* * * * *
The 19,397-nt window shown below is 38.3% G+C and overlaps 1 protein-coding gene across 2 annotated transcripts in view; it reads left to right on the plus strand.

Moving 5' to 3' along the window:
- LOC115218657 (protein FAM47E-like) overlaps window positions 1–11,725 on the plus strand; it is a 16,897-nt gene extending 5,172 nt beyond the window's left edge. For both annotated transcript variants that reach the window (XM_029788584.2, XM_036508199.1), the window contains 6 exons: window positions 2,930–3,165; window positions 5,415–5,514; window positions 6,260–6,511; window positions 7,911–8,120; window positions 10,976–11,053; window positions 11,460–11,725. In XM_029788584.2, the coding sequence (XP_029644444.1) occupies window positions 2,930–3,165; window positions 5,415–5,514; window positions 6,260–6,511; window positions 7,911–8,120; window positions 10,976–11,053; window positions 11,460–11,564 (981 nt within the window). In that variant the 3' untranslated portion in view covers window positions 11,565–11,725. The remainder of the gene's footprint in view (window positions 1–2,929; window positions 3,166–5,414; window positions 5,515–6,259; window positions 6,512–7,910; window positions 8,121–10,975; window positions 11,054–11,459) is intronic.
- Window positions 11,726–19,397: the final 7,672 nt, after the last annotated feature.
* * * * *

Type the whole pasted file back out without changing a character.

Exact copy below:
The 19,397-nt window shown below is 38.3% G+C and overlaps 1 protein-coding gene across 2 annotated transcripts in view; it reads left to right on the plus strand.

Moving 5' to 3' along the window:
- LOC115218657 (protein FAM47E-like) overlaps window positions 1–11,725 on the plus strand; it is a 16,897-nt gene extending 5,172 nt beyond the window's left edge. For both annotated transcript variants that reach the window (XM_029788584.2, XM_036508199.1), the window contains 6 exons: window positions 2,930–3,165; window positions 5,415–5,514; window positions 6,260–6,511; window positions 7,911–8,120; window positions 10,976–11,053; window positions 11,460–11,725. In XM_029788584.2, the coding sequence (XP_029644444.1) occupies window positions 2,930–3,165; window positions 5,415–5,514; window positions 6,260–6,511; window positions 7,911–8,120; window positions 10,976–11,053; window positions 11,460–11,564 (981 nt within the window). In that variant the 3' untranslated portion in view covers window positions 11,565–11,725. The remainder of the gene's footprint in view (window positions 1–2,929; window positions 3,166–5,414; window positions 5,515–6,259; window positions 6,512–7,910; window positions 8,121–10,975; window positions 11,054–11,459) is intronic.
- Window positions 11,726–19,397: the final 7,672 nt, after the last annotated feature.